Whether you're newly diagnosed or have been living with HIV for years, each time you disclose your serostatus, to someone who is going to be a friend or more than a friend, can feel like the first time. A client, whom I will call Jane, had this experience: "Last week I told a new friend about my HIV status. We used to talk about things like meeting guys and keeping our weight under control. Now she constantly asks me if I'm feeling OK and worries that I'm not eating enough. She looks at me like I'm wearing a hospital gown."
While Jane's friend was trying to be supportive, she was also showing her own lack of education. And Jane, having been diagnosed more than 10 years ago, wasn't taking to being treated like a patient. Jane and I decided she needed a "tune-up" of her disclosure skills as well as her self-image, so we devised a strategy for her.
Be a peer educator. While attitudes about HIV have changed, there are still a lot of people out there who aren't up on the latest progress in anti-HIV treatments, which allow most people to have long average-length lives. Enlighten your friend with some pamphlets or a guided tour of your favorite website on information about the virus.
Insist, gently and repeatedly, that you don't need anyone to watch over your health. After learning someone we care about has a health condition, it is only human to want to "fix" them, both out of real concern and to avoid our own feelings of helplessness. But mothering can feel like smothering. Assure your friends that you are handling things and refuse to be their partner in anxiety. And if any of your friends can't or won't see beyond your diagnosis after you've given them time to process, then this is a friend you don't need.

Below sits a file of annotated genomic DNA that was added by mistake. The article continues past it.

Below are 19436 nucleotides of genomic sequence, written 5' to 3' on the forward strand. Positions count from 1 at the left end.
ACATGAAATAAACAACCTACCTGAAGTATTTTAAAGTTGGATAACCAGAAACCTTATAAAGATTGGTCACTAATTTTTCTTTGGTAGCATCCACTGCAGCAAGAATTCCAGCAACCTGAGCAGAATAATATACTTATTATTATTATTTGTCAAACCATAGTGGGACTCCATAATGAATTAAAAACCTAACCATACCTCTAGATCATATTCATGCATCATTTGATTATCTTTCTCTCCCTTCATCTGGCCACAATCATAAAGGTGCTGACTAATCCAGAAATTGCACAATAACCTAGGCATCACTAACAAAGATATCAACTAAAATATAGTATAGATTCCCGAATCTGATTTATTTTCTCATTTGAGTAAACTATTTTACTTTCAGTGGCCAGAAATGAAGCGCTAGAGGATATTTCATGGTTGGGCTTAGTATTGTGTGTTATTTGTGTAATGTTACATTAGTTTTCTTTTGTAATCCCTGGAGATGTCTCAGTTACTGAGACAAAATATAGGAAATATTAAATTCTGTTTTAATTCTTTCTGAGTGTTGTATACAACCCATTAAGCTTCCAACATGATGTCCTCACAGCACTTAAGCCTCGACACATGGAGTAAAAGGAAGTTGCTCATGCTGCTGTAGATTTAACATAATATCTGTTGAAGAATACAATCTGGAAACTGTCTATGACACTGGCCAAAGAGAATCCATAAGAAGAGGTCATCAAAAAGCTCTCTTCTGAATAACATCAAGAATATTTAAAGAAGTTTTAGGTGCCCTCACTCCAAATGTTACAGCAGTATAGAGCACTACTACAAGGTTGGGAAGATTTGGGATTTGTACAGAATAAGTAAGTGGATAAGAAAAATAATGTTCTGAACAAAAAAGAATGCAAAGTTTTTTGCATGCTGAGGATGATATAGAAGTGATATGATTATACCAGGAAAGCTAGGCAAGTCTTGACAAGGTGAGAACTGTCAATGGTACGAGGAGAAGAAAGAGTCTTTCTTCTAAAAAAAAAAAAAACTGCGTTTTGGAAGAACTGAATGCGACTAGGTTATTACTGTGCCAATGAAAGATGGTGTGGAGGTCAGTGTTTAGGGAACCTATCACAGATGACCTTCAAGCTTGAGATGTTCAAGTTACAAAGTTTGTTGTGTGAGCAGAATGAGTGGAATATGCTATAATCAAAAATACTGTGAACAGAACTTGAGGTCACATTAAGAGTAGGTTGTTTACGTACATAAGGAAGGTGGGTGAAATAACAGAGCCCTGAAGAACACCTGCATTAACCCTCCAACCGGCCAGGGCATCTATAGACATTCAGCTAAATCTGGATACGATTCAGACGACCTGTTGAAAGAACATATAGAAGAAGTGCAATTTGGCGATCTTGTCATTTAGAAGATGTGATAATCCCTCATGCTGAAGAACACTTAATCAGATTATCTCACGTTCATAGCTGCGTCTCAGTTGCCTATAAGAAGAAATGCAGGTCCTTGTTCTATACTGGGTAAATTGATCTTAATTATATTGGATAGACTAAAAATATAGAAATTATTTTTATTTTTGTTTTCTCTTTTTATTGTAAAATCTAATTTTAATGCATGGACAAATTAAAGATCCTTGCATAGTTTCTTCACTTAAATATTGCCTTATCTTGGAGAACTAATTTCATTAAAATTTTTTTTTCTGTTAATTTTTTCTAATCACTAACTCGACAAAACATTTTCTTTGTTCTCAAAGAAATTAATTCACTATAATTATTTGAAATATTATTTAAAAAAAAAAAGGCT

Gather the evidence. If someone asked you to describe yourself, how would you answer? Make a list of truths about yourself: your values, skills, and interests; your roles as a friend, parent, or partner; your accomplishments. The fact that you have HIV is only one of many truths on that list of who you are.
Take a look at the vibes you are sending out. Remember that you are much more than a medical diagnosis. And don't let the ignorance around you get you down. Live your own truths, and let them speak for you!
GARY McCLAIN, Ph.D., is a counselor in New York City with a specialty in coping with chronic health conditions. His books include The Complete Idiot’s Guide to Breaking Bad Habits and Empowering Your Life With Joy.